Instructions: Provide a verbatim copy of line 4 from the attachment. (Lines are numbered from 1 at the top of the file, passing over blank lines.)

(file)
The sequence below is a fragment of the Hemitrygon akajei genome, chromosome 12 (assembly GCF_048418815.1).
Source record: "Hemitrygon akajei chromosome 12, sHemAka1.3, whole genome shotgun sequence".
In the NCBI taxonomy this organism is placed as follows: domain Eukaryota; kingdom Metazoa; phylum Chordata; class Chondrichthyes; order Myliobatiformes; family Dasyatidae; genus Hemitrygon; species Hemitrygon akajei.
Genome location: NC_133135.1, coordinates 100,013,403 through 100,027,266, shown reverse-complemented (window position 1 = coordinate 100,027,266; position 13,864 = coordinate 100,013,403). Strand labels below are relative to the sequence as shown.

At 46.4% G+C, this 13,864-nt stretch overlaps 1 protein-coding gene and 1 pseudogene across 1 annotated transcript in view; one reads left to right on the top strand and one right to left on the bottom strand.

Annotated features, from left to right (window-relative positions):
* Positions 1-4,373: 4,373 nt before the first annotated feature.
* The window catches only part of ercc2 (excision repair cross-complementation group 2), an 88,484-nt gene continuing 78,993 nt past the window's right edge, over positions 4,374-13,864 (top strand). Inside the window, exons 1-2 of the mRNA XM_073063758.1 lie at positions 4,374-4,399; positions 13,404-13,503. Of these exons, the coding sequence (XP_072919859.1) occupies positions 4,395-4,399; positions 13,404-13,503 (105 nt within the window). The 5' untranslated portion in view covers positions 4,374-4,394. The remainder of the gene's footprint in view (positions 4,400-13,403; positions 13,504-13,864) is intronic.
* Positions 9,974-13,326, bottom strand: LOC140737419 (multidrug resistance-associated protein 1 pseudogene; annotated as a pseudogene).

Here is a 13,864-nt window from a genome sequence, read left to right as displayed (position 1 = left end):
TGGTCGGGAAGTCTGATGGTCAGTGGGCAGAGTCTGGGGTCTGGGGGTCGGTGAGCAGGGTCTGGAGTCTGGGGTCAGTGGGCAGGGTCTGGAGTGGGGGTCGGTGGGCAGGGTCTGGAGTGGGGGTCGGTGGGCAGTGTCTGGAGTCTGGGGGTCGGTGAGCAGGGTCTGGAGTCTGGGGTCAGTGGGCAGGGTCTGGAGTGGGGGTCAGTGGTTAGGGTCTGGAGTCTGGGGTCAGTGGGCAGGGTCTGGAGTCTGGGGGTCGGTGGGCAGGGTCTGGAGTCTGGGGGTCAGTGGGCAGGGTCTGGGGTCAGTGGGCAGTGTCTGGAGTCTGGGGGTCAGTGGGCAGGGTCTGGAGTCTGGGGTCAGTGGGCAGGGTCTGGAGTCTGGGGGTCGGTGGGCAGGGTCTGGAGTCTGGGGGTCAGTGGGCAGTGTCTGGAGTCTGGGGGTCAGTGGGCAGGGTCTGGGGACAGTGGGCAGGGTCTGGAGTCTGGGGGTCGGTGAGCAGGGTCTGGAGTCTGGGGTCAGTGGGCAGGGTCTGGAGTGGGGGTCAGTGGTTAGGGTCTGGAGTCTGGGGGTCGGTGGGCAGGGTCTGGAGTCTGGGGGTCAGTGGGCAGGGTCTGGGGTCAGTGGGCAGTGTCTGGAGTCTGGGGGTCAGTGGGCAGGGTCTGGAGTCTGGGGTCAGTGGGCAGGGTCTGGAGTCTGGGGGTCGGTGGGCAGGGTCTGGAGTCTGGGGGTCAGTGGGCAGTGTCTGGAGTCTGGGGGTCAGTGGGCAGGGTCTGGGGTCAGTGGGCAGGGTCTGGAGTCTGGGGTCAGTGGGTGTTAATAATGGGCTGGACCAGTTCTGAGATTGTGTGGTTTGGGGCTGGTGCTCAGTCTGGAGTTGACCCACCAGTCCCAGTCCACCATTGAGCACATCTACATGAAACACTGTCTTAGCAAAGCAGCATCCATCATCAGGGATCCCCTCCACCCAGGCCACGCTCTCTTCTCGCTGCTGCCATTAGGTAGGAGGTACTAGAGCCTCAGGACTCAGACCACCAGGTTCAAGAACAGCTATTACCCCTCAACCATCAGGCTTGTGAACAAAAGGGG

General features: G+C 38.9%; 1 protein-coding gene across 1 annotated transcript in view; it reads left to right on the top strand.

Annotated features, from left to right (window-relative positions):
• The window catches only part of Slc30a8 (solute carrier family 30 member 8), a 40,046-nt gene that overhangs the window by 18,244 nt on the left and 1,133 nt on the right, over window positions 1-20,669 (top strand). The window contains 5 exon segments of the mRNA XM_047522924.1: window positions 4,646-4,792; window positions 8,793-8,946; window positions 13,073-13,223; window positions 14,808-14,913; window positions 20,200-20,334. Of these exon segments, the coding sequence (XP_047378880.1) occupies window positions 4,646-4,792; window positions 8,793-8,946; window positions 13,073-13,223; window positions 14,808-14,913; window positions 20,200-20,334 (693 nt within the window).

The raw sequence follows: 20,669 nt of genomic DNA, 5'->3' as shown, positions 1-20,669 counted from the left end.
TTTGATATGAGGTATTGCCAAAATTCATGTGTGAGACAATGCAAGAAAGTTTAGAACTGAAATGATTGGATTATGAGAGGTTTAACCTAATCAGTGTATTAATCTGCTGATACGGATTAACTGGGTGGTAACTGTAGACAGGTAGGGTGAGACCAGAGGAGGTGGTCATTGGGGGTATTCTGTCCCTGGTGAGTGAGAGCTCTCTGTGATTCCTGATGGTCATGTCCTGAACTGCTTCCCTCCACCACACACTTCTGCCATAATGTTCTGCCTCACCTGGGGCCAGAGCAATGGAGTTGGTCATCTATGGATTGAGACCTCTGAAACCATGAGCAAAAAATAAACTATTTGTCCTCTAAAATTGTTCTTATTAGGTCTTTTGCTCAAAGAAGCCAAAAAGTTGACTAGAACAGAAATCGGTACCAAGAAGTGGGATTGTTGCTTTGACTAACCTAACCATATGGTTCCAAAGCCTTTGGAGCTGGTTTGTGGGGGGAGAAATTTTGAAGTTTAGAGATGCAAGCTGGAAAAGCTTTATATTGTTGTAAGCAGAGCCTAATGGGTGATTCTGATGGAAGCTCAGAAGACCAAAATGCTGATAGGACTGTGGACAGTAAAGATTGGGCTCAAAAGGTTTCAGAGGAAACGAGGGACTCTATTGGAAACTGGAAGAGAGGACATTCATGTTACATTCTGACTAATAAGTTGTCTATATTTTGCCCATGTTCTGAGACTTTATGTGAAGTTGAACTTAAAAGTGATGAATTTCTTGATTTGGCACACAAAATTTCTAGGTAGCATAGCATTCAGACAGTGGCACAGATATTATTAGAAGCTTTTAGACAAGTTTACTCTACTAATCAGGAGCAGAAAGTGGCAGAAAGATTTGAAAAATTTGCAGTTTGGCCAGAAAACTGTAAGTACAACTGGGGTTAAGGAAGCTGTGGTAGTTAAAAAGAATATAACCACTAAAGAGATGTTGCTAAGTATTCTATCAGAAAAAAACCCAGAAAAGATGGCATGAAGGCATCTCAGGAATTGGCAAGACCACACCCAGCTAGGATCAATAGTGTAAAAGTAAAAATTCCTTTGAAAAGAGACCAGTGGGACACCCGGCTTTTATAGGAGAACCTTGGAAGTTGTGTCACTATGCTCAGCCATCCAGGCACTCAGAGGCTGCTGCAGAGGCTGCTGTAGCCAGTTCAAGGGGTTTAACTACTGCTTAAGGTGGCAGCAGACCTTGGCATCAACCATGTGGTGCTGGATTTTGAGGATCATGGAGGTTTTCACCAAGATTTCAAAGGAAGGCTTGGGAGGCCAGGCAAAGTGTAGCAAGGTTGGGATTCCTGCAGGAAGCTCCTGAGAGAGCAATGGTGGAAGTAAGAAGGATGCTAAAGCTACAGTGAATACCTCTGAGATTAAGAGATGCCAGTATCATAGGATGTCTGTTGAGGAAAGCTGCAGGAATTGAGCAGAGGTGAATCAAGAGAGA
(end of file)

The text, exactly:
Genome location: NC_133135.1, coordinates 100,013,403 through 100,027,266, shown reverse-complemented (window position 1 = coordinate 100,027,266; position 13,864 = coordinate 100,013,403). Strand labels below are relative to the sequence as shown.